Gingerbread proved to be a successful diplomatic tool. In 1696, gingerbread gifts managed to win favor with the Swedes concerning the city’s debts, and in 1778, Empress Catherine received as a gift from the people of Toruń a gingerbread measuring four cubits long and half a cubit thick, worth 300 thalers. It is certain that most of the twelve Polish kings who visited Toruń were also bestowed with gingerbread gifts.
While there are many cities in Europe that gained renown through gingerbread baking, such as Basel, Salzburg, Aachen, or Pardubice, the only significant competitor to Toruń in the race for gingerbread supremacy in Europe was Nuremberg. Each of these cities zealously guarded its recipes while making efforts to uncover the rival’s secret. Eventually, through an agreement in 1556, Toruń gained the right to bake “Nuremberg” gingerbreads, and Nuremberg officially started producing “Toruń” gingerbreads.
While we can’t directly compare the taste of 16th-century gingerbread with its contemporary counterpart, we can still observe how such figurative gingerbread looked, thanks to the preserved gingerbread molds. These wooden gingerbread molds continue to captivate with their diversity of forms and exquisite craftsmanship. They were created by either gingerbread masters or specialized woodcarvers. The patterns carved into the molds vary widely and can sometimes be incredibly intricate. Among the preserved molds, human images dominate, including Polish rulers such as King Sigismund III and Queen Constance, or King Władysław IV, fashionable ladies and gentlemen, soldiers, as well as allegorical and religious figures (primarily St. George and St. Nicholas). Somewhat less common were depictions of animals (most frequently: rooster, wild boar, deer, fish, stork) and symbols – among these, hearts, fruits, houses, and gloves held special significance as symbols of particular respect and friendship toward the recipient. The coat of arms of Toruń was also a recurring motif. The molds used during museum demonstrations incorporate all the most popular motifs found on historical gingerbread molds.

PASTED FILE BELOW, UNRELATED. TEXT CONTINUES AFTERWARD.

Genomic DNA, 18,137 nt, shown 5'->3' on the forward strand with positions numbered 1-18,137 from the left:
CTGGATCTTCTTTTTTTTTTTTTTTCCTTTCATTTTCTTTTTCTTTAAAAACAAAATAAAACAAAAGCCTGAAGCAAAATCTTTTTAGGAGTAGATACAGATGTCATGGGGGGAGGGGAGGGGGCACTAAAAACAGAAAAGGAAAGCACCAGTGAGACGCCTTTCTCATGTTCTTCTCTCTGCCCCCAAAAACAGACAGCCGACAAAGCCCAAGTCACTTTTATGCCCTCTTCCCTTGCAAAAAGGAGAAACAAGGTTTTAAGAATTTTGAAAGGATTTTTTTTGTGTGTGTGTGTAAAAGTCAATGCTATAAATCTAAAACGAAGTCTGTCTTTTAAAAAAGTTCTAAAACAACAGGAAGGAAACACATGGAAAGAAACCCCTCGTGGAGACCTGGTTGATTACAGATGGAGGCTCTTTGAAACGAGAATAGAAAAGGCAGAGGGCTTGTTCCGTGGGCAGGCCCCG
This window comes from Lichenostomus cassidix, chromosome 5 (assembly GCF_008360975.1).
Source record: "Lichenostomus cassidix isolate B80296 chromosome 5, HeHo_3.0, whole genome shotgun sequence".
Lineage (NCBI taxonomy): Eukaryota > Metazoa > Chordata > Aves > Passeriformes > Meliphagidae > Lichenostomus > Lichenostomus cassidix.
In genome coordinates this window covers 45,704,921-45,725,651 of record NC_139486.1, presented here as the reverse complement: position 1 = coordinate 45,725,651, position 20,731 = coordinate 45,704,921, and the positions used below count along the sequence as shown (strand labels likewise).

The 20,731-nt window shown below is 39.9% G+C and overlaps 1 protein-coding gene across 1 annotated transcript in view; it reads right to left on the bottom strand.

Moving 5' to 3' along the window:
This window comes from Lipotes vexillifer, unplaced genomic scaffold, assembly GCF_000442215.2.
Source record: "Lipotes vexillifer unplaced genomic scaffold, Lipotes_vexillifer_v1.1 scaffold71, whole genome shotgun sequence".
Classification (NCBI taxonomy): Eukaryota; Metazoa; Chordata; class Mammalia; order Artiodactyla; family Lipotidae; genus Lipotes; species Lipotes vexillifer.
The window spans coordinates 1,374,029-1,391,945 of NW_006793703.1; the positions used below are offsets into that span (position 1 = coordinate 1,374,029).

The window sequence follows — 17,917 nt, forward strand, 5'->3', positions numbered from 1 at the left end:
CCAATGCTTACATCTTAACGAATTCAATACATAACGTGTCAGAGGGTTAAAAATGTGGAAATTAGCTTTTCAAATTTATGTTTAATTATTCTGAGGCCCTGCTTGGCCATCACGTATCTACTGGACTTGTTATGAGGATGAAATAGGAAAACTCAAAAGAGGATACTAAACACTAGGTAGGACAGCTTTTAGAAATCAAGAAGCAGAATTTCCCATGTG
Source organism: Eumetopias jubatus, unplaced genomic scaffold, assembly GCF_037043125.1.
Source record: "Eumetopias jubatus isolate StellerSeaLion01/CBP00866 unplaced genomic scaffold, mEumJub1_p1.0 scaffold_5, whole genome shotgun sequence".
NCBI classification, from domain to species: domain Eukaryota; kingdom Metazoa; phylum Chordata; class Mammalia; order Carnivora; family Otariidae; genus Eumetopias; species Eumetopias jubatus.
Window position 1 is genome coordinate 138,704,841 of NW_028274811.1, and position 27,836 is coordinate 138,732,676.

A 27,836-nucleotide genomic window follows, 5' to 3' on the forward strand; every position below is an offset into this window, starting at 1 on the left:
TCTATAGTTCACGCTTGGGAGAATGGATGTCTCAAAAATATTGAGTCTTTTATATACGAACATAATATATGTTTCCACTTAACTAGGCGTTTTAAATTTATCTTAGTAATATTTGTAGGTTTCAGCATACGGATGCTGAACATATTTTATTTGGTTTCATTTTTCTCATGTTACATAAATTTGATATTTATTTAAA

Among the shapes of gingerbreads, the “Katarzynka” (Catherine) undeniably occupies the first place in Toruń. Every year, starting from November 25th, which is the feast day of St. Catherine, until Christmas, this shape was baked massively in Copernicus’ city. The form of the “Katarzynka” intrigues, and even today, practically nothing is known about its origin. Legends speak of a beautiful Catherine, the daughter of a master baker, who filled in for her seriously ill father in the workshop.
An inexperienced gingerbread maker, unable to find intricate wooden molds, used a cup to cut out six little circles and arranged them on a baking sheet. The gingerbreads in the oven fused together, forming the shape we know today. Another legend tells of a journeyman named Bogumil, who was in love with the master’s daughter. He intricately cut a pattern from the dough, consisting of two hearts and two rings. He named the gingerbread “Katarzynka” in honor of the beautiful daughter of the master, whose heart he wanted to win.
The Living Museum of Gingerbread proudly continues the over 600-year-old tradition of baking Toruń gingerbreads. In addition to preserving and showcasing to our visitors the guild techniques of gingerbread baking, we recreate the old gingerbread recipes. After all, who can resist the spicy aroma and taste that encapsulate centuries of history? Come in great numbers to our museum and experience it for yourselves!